Alberta’s predictably hostile, defensive reaction to the International Energy Agency’s (IEA) landmark Net Zero by 2050 roadmap shows it no longer matters what the Kenney government or its fossil fuel industry allies think about the drive to decarbonize the global economy and hold average global warming to 1.5 degrees C.
The IEA’s call for no future investment in new fossil fuel infrastructure was reinforced scarcely a week later, when three of the world’s biggest oil companies faced deeply humbling challenges from the courts and their own shareholders.
The combined impact is crystal clear: If Alberta’s own policy-makers don’t move to diversify the province’s economy and plan for a managed fossil fuel decline, financial and other institutions that make future fossil fuel development possible will make the decision for them.
Oil demand to fall 75 per cent
One pivotal paragraph in the IEA’s 224-page report heralds an unfamiliar, new world for Alberta, British Columbia, Saskatchewan, Newfoundland and Labrador, and any other jurisdiction that has centred its economy on oil, gas and coal. “Beyond projects already committed as of 2021, there are no new oil and gas fields approved for development in our pathway, and no new coal mines or mine extensions are required,” the IEA writes. “The unwavering policy focus on climate change in the net-zero pathway results in a sharp decline in fossil fuel demand, meaning that the focus for oil and gas producers switches entirely to output – and emissions reductions – from the operation of existing assets.”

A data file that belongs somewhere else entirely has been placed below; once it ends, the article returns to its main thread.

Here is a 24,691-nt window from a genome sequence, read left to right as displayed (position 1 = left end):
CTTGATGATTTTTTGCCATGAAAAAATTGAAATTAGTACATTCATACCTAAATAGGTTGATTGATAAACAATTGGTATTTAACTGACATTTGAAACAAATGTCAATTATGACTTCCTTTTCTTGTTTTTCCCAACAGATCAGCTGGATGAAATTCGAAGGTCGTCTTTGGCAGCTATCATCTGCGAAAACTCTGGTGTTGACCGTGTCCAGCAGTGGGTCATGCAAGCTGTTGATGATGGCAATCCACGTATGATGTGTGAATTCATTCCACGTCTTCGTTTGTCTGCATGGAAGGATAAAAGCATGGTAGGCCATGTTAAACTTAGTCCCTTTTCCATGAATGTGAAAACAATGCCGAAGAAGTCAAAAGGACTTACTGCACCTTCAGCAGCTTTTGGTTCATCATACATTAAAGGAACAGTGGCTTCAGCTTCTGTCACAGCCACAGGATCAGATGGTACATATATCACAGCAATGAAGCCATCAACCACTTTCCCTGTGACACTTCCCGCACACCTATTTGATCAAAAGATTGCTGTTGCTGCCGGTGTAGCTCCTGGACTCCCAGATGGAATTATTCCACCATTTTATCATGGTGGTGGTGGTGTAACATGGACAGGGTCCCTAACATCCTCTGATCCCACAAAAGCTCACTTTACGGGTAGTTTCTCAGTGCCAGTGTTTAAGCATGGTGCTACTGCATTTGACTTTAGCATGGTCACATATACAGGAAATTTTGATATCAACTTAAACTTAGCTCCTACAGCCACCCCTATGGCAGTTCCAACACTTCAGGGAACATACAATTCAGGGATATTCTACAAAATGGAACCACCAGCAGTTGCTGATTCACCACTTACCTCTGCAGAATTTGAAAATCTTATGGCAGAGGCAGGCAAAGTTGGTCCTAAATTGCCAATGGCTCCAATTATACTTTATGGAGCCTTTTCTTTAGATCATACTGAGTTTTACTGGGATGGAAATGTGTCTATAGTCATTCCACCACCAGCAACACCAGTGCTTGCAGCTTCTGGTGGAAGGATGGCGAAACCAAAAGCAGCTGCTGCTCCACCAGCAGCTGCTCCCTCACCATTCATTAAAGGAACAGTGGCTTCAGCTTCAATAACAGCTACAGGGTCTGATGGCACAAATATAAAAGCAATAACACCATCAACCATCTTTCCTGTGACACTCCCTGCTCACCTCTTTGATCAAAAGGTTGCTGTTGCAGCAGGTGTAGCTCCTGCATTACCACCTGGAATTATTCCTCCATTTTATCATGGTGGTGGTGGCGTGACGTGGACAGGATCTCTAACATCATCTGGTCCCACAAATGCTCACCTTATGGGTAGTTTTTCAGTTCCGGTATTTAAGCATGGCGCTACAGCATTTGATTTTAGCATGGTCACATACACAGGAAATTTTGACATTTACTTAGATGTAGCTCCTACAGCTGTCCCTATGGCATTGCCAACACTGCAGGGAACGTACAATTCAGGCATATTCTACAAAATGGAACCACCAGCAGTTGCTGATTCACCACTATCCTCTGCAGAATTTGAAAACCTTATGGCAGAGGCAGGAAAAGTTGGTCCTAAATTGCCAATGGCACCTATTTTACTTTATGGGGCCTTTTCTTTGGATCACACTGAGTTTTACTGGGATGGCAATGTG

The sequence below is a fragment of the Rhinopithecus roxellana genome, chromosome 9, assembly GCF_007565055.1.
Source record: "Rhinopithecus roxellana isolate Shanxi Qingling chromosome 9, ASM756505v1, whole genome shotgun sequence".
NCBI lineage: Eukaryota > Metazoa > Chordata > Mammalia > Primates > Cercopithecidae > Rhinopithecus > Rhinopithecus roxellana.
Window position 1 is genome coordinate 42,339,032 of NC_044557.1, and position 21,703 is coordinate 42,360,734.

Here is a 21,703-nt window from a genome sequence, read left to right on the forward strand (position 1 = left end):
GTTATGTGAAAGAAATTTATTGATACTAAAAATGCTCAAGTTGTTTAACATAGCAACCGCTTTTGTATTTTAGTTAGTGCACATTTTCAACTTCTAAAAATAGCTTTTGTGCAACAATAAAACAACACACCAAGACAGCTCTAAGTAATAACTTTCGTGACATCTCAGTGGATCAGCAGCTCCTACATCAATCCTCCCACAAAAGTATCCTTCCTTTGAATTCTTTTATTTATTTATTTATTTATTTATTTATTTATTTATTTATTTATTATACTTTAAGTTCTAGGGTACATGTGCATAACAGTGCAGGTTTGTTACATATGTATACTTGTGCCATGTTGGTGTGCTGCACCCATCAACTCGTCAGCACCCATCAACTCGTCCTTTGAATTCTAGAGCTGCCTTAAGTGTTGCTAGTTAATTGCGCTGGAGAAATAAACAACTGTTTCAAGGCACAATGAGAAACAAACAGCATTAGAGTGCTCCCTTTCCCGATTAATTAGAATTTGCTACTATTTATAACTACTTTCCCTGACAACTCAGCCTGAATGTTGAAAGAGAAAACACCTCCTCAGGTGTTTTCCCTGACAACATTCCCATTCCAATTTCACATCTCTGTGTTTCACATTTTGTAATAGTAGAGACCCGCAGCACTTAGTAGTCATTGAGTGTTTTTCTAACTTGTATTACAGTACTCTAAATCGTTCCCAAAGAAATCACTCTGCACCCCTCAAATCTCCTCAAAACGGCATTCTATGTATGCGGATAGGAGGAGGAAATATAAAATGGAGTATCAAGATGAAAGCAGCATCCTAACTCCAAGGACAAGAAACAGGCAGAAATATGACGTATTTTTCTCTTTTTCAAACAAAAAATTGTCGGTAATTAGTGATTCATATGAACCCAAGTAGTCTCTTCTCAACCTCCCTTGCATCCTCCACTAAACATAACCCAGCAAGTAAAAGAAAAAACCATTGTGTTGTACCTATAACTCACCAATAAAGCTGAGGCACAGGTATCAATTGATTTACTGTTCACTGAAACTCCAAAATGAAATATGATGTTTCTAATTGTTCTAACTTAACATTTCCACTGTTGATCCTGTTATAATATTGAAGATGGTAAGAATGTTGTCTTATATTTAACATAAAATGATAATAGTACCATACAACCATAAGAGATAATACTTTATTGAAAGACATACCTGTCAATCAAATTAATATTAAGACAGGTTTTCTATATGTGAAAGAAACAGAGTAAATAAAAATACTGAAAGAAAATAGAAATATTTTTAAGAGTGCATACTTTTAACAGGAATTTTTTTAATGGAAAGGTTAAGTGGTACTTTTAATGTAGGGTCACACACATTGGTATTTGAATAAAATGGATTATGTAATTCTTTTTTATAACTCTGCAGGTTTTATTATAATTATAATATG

Continuing to pour money into “junk investments” in oil and gas could throw countries off their carbon-reduction targets, IEA executive director Fatih Birol told Sky News.
And that’s just the beginning. The IEA scenario has all coal- and oil-fired power plants phased out by 2040 – just around the corner for an industry whose multi-billion-dollar infrastructure projects are built and financed to last decades. The only exceptions will be facilities that can take on the added cost of carbon-capture technologies that are as yet expensive and unreliable.
The report shows oil demand falling 75 per cent between 2020 and 2050, to 24 million barrels per day, with OPEC nations providing 52 per cent of a “much-reduced global oil supply” and production becoming “increasingly concentrated in a small number of low-cost producers.” Gas demand is expected to fall 55 per cent.
With Alberta well-recognized as an expensive producer, “this will have a significant impact on the price and therefore production levels of oil and gas,” said Pembina Institute Alberta director Chris Severson-Baker. And “purchasers of oil and gas products will increasingly direct their spending to oil and gas produced with the lowest upstream emissions.”
A “cataclysmic day” for oil and gas companies
The fossil fuel industry and its political allies could have been forgiven for imagining the worst was behind them once the IEA had issued its report. That was before a flurry of court and shareholder decisions on May 26 that The Guardian declared a “cataclysmic day” for oil and gas companies.